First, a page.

The U.S. Environmental Protection Agency Criminal Investigation Division conducted the investigation.

United States v. Kenneth R. Britt, Jr., et al., No. 5:20CR-00007 (S.D. Miss.), Acting U.S. Attorney Darren LaMarca

On February 24, 2021, a court sentenced four hunters for illegally killing wild turkeys in 2017 and 2018.

Kenneth R. Britt, Jr., Tony Grant Smith, Barney Leon Bairfield, III, and Dustin Corey Treadway pleaded guilty to violating the Lacey Act for illegally killing wild turkeys in Kansas and Nebraska, travelling back to Mississippi with trophy spurs and beards. They took more than 25 turkeys without the required hunting licenses and in excess of the “two per person per season” limit, in violation of state law. Britt, Smith and Bairfield pleaded guilty to conspiring to violate the Lacey Act and Treadway pleaded guilty to violating the Lacey Act (18 U.S.C. § 371; 16 U.S.C. § 3372(a)(2)(A)).

Britt will pay a $25,000 fine and complete a five-year term of probation. Smith will pay a $15,000 fine and complete a four-year term of probation. Treadway will pay a $5,000 fine and complete a two-year term of probation. Bairfield will pay a $3,000 fine and complete a two-year term of probation. All are banned from hunting while under supervision.

The U.S. Fish and Wildlife Service Office of Law Enforcement and the Mississippi Department of Wildlife, Fisheries, and Parks conducted the investigation.  

United States v. Aristides Sanchez, No. 1:17-CR -00488 (D. P. R.), ECS Trial Attorney Christopher Hale and AUSA Carmen Marquez

On February 22, 2021, a court sentenced Aristides Sanchez to one year and one day incarceration, followed by two years’ supervised release. Sanchez also will perform 120 community service and is banned from collecting marine life while under supervision. Sanchez pleaded guilty to violating the Lacey Act for trafficking in and mislabeling marine wildlife (16 U.S.C. §§ 3372(a)(2)(A), 3373(d)(1)(B)).

The defendant owned a saltwater aquarium business called Wonders of the Reef Aquarium. A large part  of the business  was  devoted to the sale of native  Puerto Rican marine species  that  are popular in the saltwater aquarium  trade. Sanchez  sent live specimens  to customers  in the mainland United States  and foreign  countries  by  commercial courier services. One  of the most  popular items  that  Sanchez  sent was an organism from the genus Ricordea. These animals are known as “rics,” “polyps,” or “mushrooms” in the aquarium industry. Ricordea form part of the reef structure and spend their adult lives fastened in place to the reef. These animals are colorful in natural light and appear to glow under the UV lights that are typically used in high-end saltwater aquariums.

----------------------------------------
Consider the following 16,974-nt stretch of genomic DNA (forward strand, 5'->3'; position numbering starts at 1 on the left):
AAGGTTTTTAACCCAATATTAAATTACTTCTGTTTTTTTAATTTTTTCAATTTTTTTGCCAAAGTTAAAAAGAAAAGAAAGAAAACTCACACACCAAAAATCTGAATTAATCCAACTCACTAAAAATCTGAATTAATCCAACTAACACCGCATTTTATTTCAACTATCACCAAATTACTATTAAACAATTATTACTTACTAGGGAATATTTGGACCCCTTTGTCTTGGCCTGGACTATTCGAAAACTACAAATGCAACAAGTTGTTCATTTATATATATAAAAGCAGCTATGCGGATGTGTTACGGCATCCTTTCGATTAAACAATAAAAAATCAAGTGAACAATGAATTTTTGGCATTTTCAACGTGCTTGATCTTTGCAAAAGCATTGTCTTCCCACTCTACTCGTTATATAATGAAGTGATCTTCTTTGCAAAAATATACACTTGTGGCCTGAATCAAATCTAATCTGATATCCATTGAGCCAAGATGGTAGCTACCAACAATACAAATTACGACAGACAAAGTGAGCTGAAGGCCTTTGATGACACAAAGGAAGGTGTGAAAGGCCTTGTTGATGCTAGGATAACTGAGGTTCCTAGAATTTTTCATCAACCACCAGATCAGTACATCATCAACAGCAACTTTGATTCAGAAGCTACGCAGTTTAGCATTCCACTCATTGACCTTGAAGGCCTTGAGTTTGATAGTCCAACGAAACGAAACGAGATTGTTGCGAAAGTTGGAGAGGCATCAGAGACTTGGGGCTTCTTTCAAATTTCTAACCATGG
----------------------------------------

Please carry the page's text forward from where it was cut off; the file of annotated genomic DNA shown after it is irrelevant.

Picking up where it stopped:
Sanchez sent approximately 130 illegal shipments of coral from Puerto Rico to other countries and the mainland United States between January 2013 and March 2016. The retail value of these shipments was between $800,000 and $1,200,000.

Juan Pablo Castro Torres and Luis Joel Vargas-Martell pleaded guilty in related cases.

The U.S. Fish and Wildlife Service and National Oceanic and Atmospheric Administration conducted the investigation.

United States v. Russell McKeehan, No. 4:20-CR-00072 (S.D. Iowa), AUSA Debra Scorpiniti

On February 18, 2021, a court sentenced Russell McKeehan to complete a four-year term of probation, to include six months’ confinement. McKeehan pleaded guilty to violating the Resource Conservation and Recovery Act for storing hazardous waste without a permit (42 U.S.C. § 6928(d)(2)). 

Beginning in 2009, McKeehan, doing business as Chrome Reflections, operated a chrome and metal plating and polishing business in Des Moines, Iowa. After moving to another plant in March 2013, the company continued to store more than 3,800 kilograms of hazardous waste at the former facility for approximately four years, without a permit. These wastes tested positively for toxicity, reactivity, and corrosivity characteristics. 

The 13-month site clean up cost close to home to doing a Tanks holding hazardous waste $80,000. The Court ordered McKeehan to pay restitution in the amount of $49,926 toward the cleanup costs, per an agreement with the property owner who agreed to cover $30,000 himself.

The U.S. Environmental Protection Agency Criminal Investigation Division conducted the investigation. 

United States v. Gary Nale, No. 1:20-CR-00097 (S.D. Ohio), ECS Trial Attorney Rich Powers and AUSA Laura Clemmens

On February 17, 2021, a court sentenced Gary Nale to pay a $2,500 fine and complete a three-year term of probation for illegal fishing. During probation, Nale is prohibited from fishing in the Ohio River.